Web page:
The Kivinokka nature trail and bird watching platform are easiest to access from the direction of Herttoniemi. In the past, Kivinokka was the site of several summer camps for the workers of Helsinki, and even today there are a number of allotment gardens and cottages in the area. Kivinokka provides a good view of the southern parts of Vanhankaupunginselkä and also features a nature trail for the visually impaired. The nature trail is lined by old spruce-dominated forests, with patches of lusher woodland hollows in between. Kivinokka is an area that highlights the relationship between people and nature in Vanhankaupunginlahti. The area’s environments are quite well-preserved, despite being located right next to Itäväylä and densely populated residential areas.
The area in front of the Kivinokka bird watching platform at the mouth of Saunalahti is home to Vanhankaupunginlahti’s great crested grebe colonies, in addition to which the area’s great reed warblers can often be heard singing in Saunalahti.
The fields of Viikki and the teaching and research farm of the University of Helsinki are located right next to Gardenia. The birds and other fauna of the field areas can be observed by walking along the farm roads; walking in the fields themselves is prohibited when the ground is not frozen.
You can start your exploratory hike from the corner of Gardenia by walking past the agricultural museum and continuing along the road to the farm road that leads to the eastern field area. In the middle of the field, there is another farm road leading towards a red barn and Hakala forest. The barn is a good place for taking a moment to observe the birds of the field area. After the barn, the road turns right and leads to the northern tip of Hakala forest. From here you can continue on to the Hakala or Keinumäki bird watching towers or turn back to Gardenia.
The fields of the teaching and research farm are the most typical habitats of the Viikki area. The field landscape, dotted with patches of forests, serves as a buffer zone between traffic routes and constructed areas. The cows, barbed wire fences and northern lapwings that you can see here have been parts of the local landscape for decades. Viikki is also one of the few areas in the Helsinki metropolitan area where you can experience the sights, sounds and smells of rural life. Seeing a cow up close is a new experience for many residents of Helsinki.
Arboretum – tree species forest
The arboretum area was created as part of the University of Helsinki’s forestry teaching. The arboretum serves not only as a place where you can broaden your knowledge of different tree species, but also as a site for biogeographical studies and examining the spread of different species over time. Even a short walk through the arboretum reveals just how similar related species growing in different areas are.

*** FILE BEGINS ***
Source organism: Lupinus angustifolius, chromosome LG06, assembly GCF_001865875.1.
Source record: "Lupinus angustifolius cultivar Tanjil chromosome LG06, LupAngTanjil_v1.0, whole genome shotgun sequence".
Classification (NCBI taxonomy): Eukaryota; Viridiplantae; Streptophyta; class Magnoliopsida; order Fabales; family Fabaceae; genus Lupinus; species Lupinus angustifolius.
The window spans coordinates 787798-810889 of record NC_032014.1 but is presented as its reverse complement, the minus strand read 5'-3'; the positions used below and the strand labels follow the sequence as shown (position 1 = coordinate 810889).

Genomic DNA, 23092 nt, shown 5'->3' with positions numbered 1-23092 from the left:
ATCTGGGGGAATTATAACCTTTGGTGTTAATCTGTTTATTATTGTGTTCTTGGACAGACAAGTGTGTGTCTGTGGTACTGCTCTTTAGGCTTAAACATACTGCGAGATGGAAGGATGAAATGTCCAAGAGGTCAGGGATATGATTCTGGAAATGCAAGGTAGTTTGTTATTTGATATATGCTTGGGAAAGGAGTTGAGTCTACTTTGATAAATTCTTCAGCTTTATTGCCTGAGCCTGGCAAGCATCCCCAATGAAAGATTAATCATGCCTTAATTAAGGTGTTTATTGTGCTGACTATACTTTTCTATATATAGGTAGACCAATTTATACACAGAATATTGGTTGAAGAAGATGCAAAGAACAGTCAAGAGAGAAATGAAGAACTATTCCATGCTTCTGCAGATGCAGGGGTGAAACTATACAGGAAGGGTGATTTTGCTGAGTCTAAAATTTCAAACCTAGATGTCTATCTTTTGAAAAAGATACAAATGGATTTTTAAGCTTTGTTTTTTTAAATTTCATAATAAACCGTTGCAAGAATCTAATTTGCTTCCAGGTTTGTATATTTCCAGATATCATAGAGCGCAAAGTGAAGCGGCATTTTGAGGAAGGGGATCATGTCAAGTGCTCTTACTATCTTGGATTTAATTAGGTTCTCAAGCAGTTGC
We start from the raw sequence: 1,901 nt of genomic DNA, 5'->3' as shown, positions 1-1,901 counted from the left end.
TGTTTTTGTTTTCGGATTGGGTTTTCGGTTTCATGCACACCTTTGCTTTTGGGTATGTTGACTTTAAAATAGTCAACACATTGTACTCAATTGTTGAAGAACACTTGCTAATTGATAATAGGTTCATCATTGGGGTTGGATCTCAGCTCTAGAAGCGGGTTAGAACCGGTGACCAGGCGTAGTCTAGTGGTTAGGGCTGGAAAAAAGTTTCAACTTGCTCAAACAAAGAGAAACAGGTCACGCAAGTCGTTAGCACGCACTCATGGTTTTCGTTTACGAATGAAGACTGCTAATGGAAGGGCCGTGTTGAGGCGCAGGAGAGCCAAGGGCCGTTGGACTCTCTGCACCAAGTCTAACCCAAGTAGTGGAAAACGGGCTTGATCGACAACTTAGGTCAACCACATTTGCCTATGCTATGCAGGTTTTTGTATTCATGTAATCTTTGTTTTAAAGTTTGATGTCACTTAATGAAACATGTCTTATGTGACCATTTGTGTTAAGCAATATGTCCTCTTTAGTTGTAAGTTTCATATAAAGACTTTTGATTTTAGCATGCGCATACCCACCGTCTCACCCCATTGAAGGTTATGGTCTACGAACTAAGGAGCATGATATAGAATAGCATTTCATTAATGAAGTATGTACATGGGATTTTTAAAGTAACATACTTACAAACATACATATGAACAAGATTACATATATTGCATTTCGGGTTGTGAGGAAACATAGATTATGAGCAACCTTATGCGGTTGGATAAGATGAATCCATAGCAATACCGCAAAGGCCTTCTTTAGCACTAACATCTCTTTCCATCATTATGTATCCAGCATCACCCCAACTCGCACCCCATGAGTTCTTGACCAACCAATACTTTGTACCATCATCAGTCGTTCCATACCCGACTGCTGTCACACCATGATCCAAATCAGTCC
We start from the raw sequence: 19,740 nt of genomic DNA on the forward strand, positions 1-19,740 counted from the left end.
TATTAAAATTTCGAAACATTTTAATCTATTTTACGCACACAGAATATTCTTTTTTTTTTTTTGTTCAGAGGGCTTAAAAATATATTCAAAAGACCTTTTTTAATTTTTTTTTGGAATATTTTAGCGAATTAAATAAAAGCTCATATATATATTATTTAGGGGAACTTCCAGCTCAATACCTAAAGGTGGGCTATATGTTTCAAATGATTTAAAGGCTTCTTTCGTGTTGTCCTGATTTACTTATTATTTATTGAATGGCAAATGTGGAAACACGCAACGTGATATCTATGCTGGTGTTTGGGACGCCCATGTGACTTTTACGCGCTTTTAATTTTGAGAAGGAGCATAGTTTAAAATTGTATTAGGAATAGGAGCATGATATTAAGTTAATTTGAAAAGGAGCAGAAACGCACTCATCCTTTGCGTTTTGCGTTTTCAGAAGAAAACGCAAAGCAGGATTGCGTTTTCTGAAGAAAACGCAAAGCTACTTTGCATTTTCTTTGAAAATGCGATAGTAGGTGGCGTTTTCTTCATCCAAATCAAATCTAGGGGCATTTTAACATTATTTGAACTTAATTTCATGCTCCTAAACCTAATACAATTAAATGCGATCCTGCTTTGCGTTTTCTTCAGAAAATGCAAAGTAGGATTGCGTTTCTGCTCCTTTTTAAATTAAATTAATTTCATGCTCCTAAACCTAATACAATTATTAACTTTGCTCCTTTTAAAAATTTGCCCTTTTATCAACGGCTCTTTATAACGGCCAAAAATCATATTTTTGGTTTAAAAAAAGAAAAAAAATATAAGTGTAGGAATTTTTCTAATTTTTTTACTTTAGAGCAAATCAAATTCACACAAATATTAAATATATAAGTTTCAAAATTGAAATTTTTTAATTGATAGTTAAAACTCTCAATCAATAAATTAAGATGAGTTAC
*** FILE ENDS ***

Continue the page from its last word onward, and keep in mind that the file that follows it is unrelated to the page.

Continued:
Good etiquette improves pleasantness and protects the environment
The nature reserves of Vanhankaupunginlahti are subject to protection regulations. The aim of these regulations is to protect the natural values based on which the nature reserves were originally established. The same rules of conduct should be observed in the surrounding green spaces as well.
According to the protection regulations, visitors are allowed to navigate the area’s paths by foot or bicycle. Forest areas without paths should be left undisturbed to serve as animal refuges and so as not to damage the vegetation. Moving about in the reed beds and open water areas of the nature reserve is prohibited when the water is not frozen so that the area’s birds can nest undisturbed.
Pets must be kept on their leads to protect the environment and other visitors.
The bird watching towers and rest stops of Vanhankaupunginlahti do not have waste collection containers, so visitors are expected to carry everything that they bring with them away from the area.
What kind of shoes should I wear?
You should always dress for outdoor activities based on the nature of the activity in question and the weather. When choosing what kind of shoes to wear, you should consider the diversity of Vanhankakaupunginlahti: the area’s paths range from forest trails and duckboards to pedestrian and bicycle ways. All of the paths can usually be navigated without fear of wetting your feet. One exception to this are the duckboards between Pornaistenniemi and Lammassaari, which can become submerged during high tides, particularly during the spring and autumn. In rainy weather, some of the forest trails can also become muddy. In the winter, the duckboards can also be slippery.
Have a nice hike!
Invalid Displayed Gallery